UNITED NATIONS — A 20-year-old Syrian woman with cerebral palsy told the United Nations on Wednesday that hundreds of thousands of people with disabilities already “were forgotten in times of peace” and are struggling to survive in her country’s long war as they “remain invisible.”
Nujeen Mustafa urged the Security Council at a meeting on the humanitarian situation in Syria to ensure that the urgent needs of people affected by the conflict are met, especially the disabled. She said many struggle “to even get to sites where they can get aid.”
Seated in a wheelchair, she described how her siblings carried her out of the city of Aleppo which was under attack after relatives were killed in the bombing of a funeral in June 2015. After a harrowing 16-month journey, she arrived in Germany where she is now a student.
“The conflict has had a significant psychological impact, too,” Mustafa said. “Even in my case, I still jump and get startled when I hear a loud noise, a reminder of those hours hiding in the bathroom” in Aleppo.
Ursula Mueller, the assistant secretary-general for humanitarian affairs, told the Security Council that Syrians “have lived through a litany of horrors” and the disabled are “among those people who suffered the most — and are still suffering today.”
They are “often excluded and highly vulnerable,” she said, and many lack access to health care and education and face a “heightened risk of violence and abuse.”
Mueller called Mustafa “an advocate for all those with disabilities in conflict settings, for women and for young people.” And she said the U.N. must do “our utmost to support and protect persons with disabilities, and to ensure that their specific and diverse needs are met.”
Mustafa said people with disabilities “seem to be an after-thought,” and their needs are largely overlooked in humanitarian efforts in Syria and neighboring countries where millions have fled.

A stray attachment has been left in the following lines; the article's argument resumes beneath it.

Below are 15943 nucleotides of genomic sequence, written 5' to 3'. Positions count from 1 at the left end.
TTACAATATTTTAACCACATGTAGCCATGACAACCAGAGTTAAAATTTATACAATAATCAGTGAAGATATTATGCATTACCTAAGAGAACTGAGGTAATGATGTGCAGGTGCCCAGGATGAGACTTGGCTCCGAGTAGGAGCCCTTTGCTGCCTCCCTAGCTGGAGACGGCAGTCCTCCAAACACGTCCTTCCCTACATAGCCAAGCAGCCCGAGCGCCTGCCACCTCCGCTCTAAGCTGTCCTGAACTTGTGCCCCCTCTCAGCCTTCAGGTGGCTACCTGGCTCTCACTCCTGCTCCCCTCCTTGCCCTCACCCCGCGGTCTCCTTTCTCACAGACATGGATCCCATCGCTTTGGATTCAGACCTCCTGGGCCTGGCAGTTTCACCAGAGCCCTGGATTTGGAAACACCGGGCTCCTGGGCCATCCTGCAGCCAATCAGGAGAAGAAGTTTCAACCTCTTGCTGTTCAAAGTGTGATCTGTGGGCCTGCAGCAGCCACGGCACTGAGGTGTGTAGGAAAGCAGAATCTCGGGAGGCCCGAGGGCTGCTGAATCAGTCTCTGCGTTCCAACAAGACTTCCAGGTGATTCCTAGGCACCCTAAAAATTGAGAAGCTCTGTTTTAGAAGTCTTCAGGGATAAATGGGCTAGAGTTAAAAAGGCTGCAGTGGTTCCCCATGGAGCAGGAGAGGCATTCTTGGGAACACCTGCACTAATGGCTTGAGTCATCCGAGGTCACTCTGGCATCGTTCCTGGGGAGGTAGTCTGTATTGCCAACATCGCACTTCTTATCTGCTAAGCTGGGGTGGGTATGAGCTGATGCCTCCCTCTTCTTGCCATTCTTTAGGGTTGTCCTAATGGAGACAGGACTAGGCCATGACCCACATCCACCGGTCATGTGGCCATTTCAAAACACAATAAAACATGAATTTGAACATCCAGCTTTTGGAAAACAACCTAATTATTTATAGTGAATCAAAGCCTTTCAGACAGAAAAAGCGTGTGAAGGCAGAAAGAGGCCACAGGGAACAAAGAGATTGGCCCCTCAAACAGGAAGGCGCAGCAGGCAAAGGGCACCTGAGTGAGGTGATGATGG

Like many others, she said, accessing basic services such as sanitation, health care and education was difficult when she fled Syria. “On my journey to Germany, I didn’t find many accessible bathrooms along the way — and that’s especially hard for a woman,” she said.
“You need to address the needs of people with disabilities, particularly women,” Mustafa said. “This is not a favor. This is not charity. This is our rights.”
She said there is very little data on how many disabled people are in Syria and neighboring countries, which leaves them “invisible” when it comes to programs, policies and assistance.
“People with disabilities were forgotten in times of peace. What do you expect in times of war? But that doesn’t make it right,” Mustafa said. “You need to count us because we count, too.”
The U.N. children’s agency, UNICEF, estimates 1.5 million Syrians still in the country were disabled during the war, which is now in its ninth year, she said. Just in Idlib, the last major rebel stronghold, “there are more than 175,000 people with disabilities,” many of them as a result of the conflict, she said.
Mustafa said people with disabilities are a resource, not a burden, and should participate and be represented in all parts of the Security Council’s work because they know best the risks and challenges they face and their needs.
“Nothing about us, without us,” she said. “Otherwise, we continue to remain invisible.”